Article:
A Picture of Flood Risk Management
Climate change, the associated costs of flooding and workforce capacity are some of the key challenges facing the flooding sector.
In recent years, Wales has experienced the devastating impacts of flooding and, despite continued investment, flooding continues to be a big risk to the country. With extreme weather events likely to become more frequent, our report looks at how flood risk management works in Wales and key issues for the sector.
Climate change is increasing the risks and associated costs of flooding. Rising sea levels and higher levels of rainfall are increasing the chances of flooding happening. The events of February 2020 and storms Ciara and Dennis are a stark reminder of the impact of extreme weather, with 3,130 properties in Wales known to have flooded.
There are substantial costs associated with managing flood risk. In 2021-22, the Welsh Government provided £59.6 million of funding for flood risk management. Significant long-term investment will be needed to tackle the increasing risks associated with climate change and flooding, while inflation will put pressure on existing budgets. Tough decisions will need to be taken about how to prioritise finite resources.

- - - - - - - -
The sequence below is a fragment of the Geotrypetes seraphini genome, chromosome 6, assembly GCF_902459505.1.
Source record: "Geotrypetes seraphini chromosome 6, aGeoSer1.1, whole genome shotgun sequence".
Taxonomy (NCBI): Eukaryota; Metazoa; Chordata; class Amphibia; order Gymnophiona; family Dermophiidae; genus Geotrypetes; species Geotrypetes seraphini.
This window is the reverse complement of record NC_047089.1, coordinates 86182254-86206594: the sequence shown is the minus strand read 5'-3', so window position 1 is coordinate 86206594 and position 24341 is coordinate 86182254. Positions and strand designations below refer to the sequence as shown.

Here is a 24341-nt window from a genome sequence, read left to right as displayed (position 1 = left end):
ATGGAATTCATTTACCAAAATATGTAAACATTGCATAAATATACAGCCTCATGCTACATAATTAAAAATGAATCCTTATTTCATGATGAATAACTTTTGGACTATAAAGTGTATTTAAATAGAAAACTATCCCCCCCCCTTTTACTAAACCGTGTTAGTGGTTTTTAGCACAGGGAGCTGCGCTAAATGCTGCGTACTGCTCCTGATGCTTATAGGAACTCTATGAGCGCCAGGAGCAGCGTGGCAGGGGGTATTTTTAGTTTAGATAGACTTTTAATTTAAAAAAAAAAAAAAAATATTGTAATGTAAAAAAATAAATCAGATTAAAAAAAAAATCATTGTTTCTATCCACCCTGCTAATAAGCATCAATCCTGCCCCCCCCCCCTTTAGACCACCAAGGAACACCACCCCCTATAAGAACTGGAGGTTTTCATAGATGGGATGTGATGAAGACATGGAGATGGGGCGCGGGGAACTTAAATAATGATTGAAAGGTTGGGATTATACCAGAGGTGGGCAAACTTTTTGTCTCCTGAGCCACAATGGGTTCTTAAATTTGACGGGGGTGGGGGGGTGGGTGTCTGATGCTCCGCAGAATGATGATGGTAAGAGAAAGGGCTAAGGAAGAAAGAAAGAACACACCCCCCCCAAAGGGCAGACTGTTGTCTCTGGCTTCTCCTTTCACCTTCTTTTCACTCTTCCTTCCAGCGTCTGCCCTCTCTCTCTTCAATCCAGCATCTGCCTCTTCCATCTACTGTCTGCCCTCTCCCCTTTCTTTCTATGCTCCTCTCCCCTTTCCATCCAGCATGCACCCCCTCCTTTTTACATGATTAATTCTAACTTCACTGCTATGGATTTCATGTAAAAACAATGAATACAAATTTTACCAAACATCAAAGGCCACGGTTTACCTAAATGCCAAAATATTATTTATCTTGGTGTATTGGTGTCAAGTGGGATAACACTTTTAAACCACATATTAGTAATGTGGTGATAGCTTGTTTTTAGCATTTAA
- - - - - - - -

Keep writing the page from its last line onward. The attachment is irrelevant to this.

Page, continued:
The most immediate priority for the flooding sector is increasing workforce capacity. The current workforce is under pressure, and without additional workforce capacity in the right areas it will be difficult to address the challenges facing the sector. Flood risk management is a specialist area, requiring broad skills which are hard to find.
Our report also identifies several other key issues impacting flood risk management in Wales:
- There are gaps in collective leadership and policy integration.
- There are gaps in flood risk data and the risks themselves keep changing with climate change.
- Building development in high flood risk areas could be exposing households and businesses to avoidable flood risk.
We have seen the terrible impact of flooding on our communities and the economy and climate change means this is likely to happen more frequently. The issues are not new. Our previous audit work and other reviews have highlighted the need for action in long-term planning, adapting to climate change and building workforce capacity. Despite some positive developments, there are serious questions about whether public services can keep pace with the increasing risks and challenges associated with flooding.
Adrian Crompton, Auditor General
A Picture of Flood Risk
Report of the Auditor General for Wales